— A Cadillac CUE class action lawsuit has survived another dismissal challenge from General Motors, but only a few California claims remain from the four plaintiffs who sued.
The judge has allowed the plaintiffs to change and refile their lawsuit three times, but this time the judge dismissed certain claims without leave to amend the claims.
The Cadillac CUE class action lawsuit includes:
"Plaintiffs [who] seek to represent a Class of all persons and entities who purchased or leased 2013 to 2017 Cadillac ATS, SRX, and XTS vehicles and 2014 to 2017 Cadillac CTS, ELR, and Escalade vehicles equipped with General Motors’ Cadillac User Experience [CUE] touch screen display in the state of California."
According to the Cadillac CUE lawsuit, those models have defective infotainment touchscreens that delaminate or separate from the touchscreen glass.
The CUE infotainment system controls the audio, phone and climate inputs for the car and displays the backup camera image. But the plaintiffs allege mechanical or thermal stress causes the CUE touchscreen to show spiderweb-like patterns on the display.
This allegedly prevents a vehicle occupant from using the touchscreen due to the placement of the screws and rubberized gasket that hold the plastic cover to the frame of the CUE.
Specifically, the Cadillac CUE class action lawsuit alleges the plastic cover is anchored to the touch screen by eight screws, but only two screws are placed on “the bottom portion of the plastic cover, which causes it to flex and move when pressure is applied.”
The plaintiffs claim this makes the plastic cover prone to separating from the touchscreen glass.
Additionally, the rubber gasket is allegedly cut in a way that creates too much space between the touchscreen and the plastic cover, which “allows for more flexibility in the plastic cover, which leads to the spider-webbing defect.”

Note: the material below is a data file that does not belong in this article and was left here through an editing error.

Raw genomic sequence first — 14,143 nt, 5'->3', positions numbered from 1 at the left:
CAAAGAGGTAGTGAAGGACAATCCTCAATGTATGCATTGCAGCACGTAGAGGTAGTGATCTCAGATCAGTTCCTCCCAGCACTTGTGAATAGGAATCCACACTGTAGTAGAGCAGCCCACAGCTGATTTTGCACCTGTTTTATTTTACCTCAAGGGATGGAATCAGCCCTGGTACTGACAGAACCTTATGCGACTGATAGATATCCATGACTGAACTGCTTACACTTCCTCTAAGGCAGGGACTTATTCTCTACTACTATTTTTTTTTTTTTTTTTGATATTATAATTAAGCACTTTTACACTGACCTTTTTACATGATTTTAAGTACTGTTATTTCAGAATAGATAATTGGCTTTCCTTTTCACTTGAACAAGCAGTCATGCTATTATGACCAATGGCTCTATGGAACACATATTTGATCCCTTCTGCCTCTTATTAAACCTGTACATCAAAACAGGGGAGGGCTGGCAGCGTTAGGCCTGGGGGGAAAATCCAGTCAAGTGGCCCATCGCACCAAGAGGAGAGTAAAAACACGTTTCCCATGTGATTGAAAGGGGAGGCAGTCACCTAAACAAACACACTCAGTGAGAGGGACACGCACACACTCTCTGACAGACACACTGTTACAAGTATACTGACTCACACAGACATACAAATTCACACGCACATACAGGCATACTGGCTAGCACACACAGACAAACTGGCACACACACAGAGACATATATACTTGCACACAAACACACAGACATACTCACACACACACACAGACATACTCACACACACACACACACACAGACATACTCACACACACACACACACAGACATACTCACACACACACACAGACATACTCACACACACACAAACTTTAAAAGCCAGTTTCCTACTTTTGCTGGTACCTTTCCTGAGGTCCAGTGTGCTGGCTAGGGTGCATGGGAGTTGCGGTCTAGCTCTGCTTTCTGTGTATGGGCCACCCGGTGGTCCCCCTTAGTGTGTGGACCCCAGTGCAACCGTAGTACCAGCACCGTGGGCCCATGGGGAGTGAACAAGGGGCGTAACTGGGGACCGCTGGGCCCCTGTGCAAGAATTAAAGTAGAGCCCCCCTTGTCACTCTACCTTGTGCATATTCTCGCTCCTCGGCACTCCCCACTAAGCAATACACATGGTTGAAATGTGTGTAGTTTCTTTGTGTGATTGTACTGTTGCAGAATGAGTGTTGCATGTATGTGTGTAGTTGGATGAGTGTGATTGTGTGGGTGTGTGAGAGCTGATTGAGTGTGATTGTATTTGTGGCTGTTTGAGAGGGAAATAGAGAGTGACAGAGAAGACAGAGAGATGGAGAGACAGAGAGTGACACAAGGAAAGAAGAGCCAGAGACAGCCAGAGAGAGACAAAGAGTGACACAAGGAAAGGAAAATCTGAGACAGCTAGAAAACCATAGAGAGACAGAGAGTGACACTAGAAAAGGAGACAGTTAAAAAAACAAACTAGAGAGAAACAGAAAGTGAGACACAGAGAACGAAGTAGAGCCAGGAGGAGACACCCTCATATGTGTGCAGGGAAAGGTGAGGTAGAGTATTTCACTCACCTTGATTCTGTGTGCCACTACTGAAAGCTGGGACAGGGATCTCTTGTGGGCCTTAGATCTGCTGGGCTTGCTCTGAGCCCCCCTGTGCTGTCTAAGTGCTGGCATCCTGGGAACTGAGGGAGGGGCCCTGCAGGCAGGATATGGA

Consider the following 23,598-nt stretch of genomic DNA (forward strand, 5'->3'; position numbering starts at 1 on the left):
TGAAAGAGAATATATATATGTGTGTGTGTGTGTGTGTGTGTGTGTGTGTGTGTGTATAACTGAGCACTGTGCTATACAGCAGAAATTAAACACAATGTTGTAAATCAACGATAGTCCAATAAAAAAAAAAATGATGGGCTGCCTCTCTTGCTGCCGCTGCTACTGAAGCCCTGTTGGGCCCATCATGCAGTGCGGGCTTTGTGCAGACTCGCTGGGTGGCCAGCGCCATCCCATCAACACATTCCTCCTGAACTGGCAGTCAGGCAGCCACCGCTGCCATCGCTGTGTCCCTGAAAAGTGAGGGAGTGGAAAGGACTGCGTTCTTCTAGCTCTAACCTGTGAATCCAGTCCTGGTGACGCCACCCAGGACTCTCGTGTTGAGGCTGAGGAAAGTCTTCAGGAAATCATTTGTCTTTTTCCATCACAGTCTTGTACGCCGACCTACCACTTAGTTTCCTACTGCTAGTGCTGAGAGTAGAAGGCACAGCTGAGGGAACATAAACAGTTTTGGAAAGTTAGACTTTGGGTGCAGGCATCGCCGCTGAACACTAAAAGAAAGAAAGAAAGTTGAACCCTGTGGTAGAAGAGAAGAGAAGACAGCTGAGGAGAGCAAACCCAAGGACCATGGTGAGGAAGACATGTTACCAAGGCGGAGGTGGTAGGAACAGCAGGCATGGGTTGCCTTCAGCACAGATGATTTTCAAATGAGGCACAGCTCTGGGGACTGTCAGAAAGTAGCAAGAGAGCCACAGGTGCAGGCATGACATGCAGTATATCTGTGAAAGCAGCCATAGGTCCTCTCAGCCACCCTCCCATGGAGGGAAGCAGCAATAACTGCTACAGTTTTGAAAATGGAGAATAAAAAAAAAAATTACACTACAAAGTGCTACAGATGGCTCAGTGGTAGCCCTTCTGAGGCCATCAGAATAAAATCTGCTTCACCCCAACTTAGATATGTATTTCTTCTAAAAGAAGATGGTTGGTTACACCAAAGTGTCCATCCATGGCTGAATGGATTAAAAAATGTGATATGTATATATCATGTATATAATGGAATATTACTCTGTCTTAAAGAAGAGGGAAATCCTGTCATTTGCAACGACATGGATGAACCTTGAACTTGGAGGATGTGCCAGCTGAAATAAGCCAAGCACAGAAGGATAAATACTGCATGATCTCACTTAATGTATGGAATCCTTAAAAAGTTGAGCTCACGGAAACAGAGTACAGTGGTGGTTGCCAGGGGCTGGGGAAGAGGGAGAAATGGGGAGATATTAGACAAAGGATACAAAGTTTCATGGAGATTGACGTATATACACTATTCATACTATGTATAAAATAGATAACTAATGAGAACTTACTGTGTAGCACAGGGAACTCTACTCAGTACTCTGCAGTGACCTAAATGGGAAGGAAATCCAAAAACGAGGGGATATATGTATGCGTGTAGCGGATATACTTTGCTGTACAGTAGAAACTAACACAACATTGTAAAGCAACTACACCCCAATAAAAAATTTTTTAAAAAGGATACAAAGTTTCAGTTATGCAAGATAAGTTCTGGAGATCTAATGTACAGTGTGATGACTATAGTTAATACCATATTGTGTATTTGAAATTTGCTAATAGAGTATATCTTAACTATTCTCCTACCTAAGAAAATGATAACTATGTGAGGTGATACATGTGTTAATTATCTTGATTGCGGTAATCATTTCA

The CUE class action further alleges temperature changes cause delamination between the plastic cover and the touchscreen glass.
Bringing the Cadillac to a dealer allegedly does no good because any replacement CUE components are replaced with equally defective replacement parts.
Motion to Dismiss the Cadillac CUE Class Action Lawsuit
Because this was the third amended lawsuit filed by the plaintiffs, multiple claims against GM had already been dismissed in previous actions.
This time around Judge Linda Lopez dismissed several claims and granted GM's motion to dismiss "injunctive claims (1) to remove and replace their CUE Systems with a suitable alternative product that does not contain the alleged defects and (2) to perform a recall and repair."
The judge also dismissed a claim against GM to prevent the automaker from selling or leasing the Cadillac vehicles, and certain California and unjust enrichment claims were also dismissed.
The plaintiffs did find support for a claim they have standing to compel General Motors to "reform its warranty to cover the injury alleged and to notify all Class Members that such warranty has been reformed."
Judge Lopez also refused to dismiss the "implied warranty of merchantability claim pursuant to California Commercial Code section 2314."
The Cadillac CUE class action lawsuit was filed in the U.S. District Court for the Southern District of California - Goldstein, et al., v. General Motors LLC.
The plaintiffs are represented by Capstone Law, and Berger Montague.